Eddy, former New Jersey police officer Scott Loper’s son before Loper was jailed in Canada

The U.S. State Department has been asked by members of Congress to investigate reports from a former New Jersey police officer that he was jailed on trumped-up charges and tortured in Canada in violation of international treaties that require prisoners be given access to consular services when facing prison in a foreign country.

The request comes in light of President Bush’s advocacy, on which WND has reported, on behalf of a confessed murderer in Texas who is challenging his convictions and sentences on the grounds he is a Mexican national and was denied access to Mexican consular services during his case.

In that case, the Bush administration submitted a brief to the U.S. Supreme Court arguing to overturn the death penalty of Jose Medellin, who confessed in 1993 to participating in the rape and murder of two Houston teenagers. Jennifer Ertman and Elizabeth Pena were sodomized and strangled with their shoe laces, and Medellin bragged about keeping one girl’s Mickey Mouse watch as a souvenir of the crime.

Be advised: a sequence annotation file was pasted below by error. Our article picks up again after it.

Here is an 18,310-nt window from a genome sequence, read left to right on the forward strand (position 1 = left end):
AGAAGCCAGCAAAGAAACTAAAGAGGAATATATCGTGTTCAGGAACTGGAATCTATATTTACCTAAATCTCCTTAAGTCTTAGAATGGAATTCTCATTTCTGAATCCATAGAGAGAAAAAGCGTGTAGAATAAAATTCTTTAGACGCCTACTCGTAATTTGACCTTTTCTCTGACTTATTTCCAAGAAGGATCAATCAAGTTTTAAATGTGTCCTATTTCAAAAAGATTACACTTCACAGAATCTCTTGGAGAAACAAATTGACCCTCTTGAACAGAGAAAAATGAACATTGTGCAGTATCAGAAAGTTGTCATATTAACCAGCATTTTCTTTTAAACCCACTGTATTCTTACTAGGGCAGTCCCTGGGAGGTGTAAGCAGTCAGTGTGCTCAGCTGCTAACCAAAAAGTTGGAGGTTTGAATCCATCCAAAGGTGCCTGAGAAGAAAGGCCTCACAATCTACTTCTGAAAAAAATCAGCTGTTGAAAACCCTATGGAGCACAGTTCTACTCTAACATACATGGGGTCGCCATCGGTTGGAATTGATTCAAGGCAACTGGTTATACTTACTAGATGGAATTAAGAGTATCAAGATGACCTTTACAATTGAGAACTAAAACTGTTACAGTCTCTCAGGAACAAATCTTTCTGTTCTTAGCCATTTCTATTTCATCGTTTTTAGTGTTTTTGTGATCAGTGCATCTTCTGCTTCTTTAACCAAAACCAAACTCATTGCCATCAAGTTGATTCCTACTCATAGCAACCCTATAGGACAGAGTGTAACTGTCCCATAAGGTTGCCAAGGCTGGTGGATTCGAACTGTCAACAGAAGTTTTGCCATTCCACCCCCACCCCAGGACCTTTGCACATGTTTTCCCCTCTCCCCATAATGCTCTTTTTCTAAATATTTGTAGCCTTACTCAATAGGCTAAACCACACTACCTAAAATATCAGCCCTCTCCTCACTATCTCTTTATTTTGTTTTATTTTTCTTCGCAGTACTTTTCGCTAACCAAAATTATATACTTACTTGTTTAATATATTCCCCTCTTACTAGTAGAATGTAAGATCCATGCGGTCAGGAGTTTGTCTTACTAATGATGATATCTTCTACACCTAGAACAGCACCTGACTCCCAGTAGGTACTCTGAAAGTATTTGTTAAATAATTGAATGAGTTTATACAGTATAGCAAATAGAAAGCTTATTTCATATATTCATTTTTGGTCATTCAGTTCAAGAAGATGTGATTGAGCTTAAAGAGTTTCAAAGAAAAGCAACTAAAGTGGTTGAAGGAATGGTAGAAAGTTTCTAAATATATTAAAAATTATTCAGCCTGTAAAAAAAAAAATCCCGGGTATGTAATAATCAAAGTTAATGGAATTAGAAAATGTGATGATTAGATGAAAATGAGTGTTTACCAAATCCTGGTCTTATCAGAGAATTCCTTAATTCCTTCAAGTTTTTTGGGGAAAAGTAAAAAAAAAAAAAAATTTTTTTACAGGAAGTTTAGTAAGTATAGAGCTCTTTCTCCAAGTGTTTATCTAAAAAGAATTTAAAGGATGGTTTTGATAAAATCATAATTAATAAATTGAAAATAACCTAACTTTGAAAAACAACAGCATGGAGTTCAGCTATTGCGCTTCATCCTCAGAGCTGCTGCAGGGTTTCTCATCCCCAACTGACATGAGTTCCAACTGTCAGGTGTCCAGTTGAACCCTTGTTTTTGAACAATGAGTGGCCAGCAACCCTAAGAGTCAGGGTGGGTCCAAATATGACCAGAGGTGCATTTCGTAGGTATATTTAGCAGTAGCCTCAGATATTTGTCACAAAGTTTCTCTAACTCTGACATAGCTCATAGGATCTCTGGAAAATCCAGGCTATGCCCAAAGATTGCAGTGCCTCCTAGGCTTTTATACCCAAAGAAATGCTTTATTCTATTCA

In the new case, requests for an investigation have been submitted to the State Department by U.S. Reps. Steny Hoyer and Rob Andrews on behalf of Scott Loper, who was delivered to the U.S. border by Canadians in 2004 after he served a four-year prison term on charges he believes were manufactured. He is represented by civil rights lawyer C. Scott Shields of Media, Pa.

He’s been working ever since to have his case investigated, since his wife and small son, Eddy, who now would be 11 years old, disappeared at his arrest.

Kenneth M. Durkin, the chief of Western Hemisphere Division in the Office of American Citizens Services and Crisis Management at the State Department, wrote to Hoyer confirming that Canada jailed Loper without notifying the U.S., but essentially expressing an inability to pursue the case further.

“We were able to confirm his conviction and subsequent prison term for criminal harassment,” the letter to Hoyer said. “Canadian Authorities did not notify the U.S. Consulate General or the U.S. Embassy in Ottawa of Mr. Loper’s incarceration, and as a result we were not able to provide him with any Consular services. However, we have reminded the local authorities of the importance of consular notification when U.S. citizens are arrested.”